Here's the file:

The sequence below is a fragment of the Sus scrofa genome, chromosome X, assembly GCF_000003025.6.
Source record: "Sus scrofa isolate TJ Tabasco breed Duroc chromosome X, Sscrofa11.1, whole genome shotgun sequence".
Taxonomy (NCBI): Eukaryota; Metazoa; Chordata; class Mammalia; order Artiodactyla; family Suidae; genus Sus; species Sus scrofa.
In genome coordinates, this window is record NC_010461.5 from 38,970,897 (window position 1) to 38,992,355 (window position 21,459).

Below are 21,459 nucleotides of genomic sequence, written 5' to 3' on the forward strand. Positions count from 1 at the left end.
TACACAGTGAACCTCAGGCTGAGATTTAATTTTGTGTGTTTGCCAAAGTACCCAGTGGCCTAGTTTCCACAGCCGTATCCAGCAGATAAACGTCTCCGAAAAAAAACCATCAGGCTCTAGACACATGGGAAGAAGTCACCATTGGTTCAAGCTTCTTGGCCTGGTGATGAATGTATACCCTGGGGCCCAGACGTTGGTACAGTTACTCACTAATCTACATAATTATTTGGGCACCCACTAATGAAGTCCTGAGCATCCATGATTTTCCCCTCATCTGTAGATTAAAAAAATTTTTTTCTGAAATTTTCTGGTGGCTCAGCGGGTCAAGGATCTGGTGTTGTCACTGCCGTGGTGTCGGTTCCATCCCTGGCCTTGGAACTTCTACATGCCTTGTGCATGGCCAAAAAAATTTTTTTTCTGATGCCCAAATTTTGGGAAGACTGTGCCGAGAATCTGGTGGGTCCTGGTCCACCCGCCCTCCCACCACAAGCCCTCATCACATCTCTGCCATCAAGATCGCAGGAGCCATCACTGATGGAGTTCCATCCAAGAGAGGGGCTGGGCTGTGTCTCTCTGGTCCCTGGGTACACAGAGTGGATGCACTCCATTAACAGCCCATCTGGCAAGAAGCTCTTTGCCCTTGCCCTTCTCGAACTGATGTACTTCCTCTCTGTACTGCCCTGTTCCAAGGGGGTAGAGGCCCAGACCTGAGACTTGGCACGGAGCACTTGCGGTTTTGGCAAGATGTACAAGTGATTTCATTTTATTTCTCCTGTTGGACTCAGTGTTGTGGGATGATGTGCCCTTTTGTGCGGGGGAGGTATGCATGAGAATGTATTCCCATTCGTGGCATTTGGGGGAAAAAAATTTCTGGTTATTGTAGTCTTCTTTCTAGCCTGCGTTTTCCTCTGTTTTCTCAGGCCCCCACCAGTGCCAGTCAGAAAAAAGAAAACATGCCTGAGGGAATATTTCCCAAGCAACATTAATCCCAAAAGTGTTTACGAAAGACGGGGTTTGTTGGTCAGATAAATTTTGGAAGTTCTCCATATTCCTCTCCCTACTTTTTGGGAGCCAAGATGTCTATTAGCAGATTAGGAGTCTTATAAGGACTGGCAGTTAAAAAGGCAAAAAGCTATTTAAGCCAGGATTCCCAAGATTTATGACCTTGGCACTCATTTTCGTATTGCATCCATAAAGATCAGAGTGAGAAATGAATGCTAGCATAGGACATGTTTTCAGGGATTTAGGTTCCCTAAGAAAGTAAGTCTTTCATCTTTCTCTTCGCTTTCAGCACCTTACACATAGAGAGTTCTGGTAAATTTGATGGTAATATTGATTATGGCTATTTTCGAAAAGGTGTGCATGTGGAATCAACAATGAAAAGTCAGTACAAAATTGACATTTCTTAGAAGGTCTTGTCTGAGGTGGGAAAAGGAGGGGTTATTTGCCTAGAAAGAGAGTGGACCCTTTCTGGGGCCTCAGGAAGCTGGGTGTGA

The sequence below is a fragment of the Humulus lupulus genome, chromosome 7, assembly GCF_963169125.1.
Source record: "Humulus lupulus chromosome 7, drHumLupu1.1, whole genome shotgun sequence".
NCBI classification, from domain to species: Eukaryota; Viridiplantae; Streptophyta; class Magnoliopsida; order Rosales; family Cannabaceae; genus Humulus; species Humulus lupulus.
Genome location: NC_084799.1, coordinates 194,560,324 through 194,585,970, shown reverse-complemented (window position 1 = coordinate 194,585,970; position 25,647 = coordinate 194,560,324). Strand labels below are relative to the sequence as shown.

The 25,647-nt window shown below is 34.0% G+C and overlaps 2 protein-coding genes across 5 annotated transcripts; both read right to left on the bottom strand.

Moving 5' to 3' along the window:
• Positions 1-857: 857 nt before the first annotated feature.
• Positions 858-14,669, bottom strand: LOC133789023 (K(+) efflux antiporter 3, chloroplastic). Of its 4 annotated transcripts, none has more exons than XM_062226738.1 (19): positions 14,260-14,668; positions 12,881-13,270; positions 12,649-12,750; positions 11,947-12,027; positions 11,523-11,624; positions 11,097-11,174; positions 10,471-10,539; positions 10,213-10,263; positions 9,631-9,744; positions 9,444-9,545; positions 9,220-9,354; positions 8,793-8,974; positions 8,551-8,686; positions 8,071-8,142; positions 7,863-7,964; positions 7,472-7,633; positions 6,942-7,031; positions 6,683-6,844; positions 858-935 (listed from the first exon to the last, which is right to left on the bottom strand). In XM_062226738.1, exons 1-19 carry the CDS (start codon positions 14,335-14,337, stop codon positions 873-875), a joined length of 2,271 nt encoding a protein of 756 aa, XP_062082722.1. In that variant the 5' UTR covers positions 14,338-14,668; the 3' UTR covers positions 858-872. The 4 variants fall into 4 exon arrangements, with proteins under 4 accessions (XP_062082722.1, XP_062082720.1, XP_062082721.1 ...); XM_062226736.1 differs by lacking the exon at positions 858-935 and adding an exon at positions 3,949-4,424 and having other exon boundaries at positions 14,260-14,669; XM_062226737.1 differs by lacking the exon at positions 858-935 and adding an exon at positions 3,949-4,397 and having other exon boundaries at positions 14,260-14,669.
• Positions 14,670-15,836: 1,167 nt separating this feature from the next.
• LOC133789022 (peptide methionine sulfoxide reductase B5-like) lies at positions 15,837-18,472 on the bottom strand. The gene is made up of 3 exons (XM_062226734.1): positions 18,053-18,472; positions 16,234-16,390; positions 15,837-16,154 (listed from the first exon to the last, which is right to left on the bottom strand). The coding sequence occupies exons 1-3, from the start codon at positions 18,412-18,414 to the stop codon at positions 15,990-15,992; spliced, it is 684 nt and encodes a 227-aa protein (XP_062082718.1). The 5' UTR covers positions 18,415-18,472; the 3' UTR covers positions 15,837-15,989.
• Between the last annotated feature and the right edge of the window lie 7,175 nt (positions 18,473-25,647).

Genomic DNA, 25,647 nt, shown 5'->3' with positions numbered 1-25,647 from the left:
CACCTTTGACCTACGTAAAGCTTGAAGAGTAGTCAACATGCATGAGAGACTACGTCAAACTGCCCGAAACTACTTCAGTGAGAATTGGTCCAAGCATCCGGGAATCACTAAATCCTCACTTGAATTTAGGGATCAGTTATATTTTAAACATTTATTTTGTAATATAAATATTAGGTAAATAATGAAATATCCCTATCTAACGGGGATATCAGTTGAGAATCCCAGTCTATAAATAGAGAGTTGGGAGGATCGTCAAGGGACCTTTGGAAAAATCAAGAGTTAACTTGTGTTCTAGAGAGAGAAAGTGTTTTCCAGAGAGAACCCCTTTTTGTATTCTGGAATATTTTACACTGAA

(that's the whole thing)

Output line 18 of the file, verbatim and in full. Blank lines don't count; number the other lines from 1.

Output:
Genomic DNA, 25,647 nt, shown 5'->3' with positions numbered 1-25,647 from the left: